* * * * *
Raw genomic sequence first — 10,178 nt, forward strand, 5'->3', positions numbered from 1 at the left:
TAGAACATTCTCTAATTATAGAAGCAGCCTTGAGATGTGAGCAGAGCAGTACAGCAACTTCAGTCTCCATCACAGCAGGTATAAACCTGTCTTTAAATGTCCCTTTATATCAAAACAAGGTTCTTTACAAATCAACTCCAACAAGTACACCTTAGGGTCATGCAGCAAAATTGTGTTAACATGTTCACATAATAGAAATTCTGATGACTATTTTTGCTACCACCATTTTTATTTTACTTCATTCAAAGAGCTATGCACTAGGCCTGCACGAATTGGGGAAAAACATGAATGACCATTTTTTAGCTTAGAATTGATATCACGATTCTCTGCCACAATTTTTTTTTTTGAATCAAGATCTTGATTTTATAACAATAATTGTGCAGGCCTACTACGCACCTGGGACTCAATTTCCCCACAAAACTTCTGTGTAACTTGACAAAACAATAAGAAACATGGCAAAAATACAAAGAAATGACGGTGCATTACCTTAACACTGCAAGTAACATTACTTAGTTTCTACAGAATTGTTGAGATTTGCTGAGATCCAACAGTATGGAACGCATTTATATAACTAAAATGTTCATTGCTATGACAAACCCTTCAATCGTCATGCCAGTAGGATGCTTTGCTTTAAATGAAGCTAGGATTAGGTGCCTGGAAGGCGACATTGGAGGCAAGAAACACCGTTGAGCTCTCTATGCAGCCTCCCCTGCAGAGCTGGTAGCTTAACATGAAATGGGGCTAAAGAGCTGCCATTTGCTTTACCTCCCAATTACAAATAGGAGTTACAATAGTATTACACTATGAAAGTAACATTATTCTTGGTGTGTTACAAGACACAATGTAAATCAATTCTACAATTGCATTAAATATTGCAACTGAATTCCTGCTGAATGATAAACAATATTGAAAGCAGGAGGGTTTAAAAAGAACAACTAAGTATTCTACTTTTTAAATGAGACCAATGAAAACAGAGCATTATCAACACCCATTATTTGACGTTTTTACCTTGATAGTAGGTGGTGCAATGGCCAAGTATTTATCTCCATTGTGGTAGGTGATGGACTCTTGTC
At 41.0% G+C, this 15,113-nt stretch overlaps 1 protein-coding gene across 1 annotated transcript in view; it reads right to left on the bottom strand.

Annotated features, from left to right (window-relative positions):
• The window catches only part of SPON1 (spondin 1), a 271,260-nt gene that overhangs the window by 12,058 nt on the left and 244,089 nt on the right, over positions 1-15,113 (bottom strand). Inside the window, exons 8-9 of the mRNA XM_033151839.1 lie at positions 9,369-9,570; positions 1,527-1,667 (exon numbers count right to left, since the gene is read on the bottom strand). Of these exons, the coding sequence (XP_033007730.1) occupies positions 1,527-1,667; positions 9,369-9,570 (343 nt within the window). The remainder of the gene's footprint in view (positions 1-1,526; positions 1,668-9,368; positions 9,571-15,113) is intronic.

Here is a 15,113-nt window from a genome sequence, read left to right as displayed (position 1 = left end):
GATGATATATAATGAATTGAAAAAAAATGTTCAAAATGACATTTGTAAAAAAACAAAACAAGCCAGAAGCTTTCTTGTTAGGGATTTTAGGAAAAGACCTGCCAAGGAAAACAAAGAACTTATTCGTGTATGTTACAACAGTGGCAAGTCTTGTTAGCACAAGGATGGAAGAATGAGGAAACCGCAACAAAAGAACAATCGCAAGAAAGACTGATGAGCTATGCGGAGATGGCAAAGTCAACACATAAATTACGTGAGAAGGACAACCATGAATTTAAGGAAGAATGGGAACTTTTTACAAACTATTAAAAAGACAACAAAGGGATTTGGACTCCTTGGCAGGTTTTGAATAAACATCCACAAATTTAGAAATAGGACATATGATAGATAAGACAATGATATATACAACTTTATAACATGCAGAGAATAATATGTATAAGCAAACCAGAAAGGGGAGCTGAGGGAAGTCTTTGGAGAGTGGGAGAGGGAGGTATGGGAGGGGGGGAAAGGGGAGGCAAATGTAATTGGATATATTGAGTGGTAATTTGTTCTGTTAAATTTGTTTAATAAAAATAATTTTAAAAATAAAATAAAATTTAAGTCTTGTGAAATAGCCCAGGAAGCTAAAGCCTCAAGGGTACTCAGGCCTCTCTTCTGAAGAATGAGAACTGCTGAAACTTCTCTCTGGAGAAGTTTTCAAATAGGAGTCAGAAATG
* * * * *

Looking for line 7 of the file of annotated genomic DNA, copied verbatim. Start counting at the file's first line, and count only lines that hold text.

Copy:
GATGATATATAATGAATTGAAAAAAAATGTTCAAAATGACATTTGTAAAAAAACAAAACAAGCCAGAAGCTTTCTTGTTAGGGATTTTAGGAAAAGACCTGCCAAGGAAAACAAAGAACTTATTCGTGTATGTTACAACAGTGGCAAGTCTTGTTAGCACAAGGATGGAAGAATGAGGAAACCGCAACAAAAGAACAATCGCAAGAAAGACTGATGAGCTATGCGGAGATGGCAAAGTCAACACATAAATTACGTGAGAAGGACAACCATGAATTTAAGGAAGAATGGGAACTTTTTACAAACTATTAAAAAGACAACAAAGGGATTTGGACTCCTTGGCAGGTTTTGAATAAACATCCACAAATTTAGAAATAGGACATATGATAGATAAGACAATGATATATACAACTTTATAACATGCAGAGAATAATATGTATAAGCAAACCAGAAAGGGGAGCTGAGGGAAGTCTTTGGAGAGTGGGAGAGGGAGGTATGGGAGGGGGGGAAAGGGGAGGCAAATGTAATTGGATATATTGAGTGGTAATTTGTTCTGTTAAATTTGTTTAATAAAAATAATTTTAAAAATAAAATAAAATTTAAGTCTTGTGAAATAGCCCAGGAAGCTAAAGCCTCAAGGGTACTCAGGCCTCTCTTCTGAAGAATGAGAACTGCTGAAACTTCTCTCTGGAGAAGTTTTCAAATAGGAGTCAGAAATG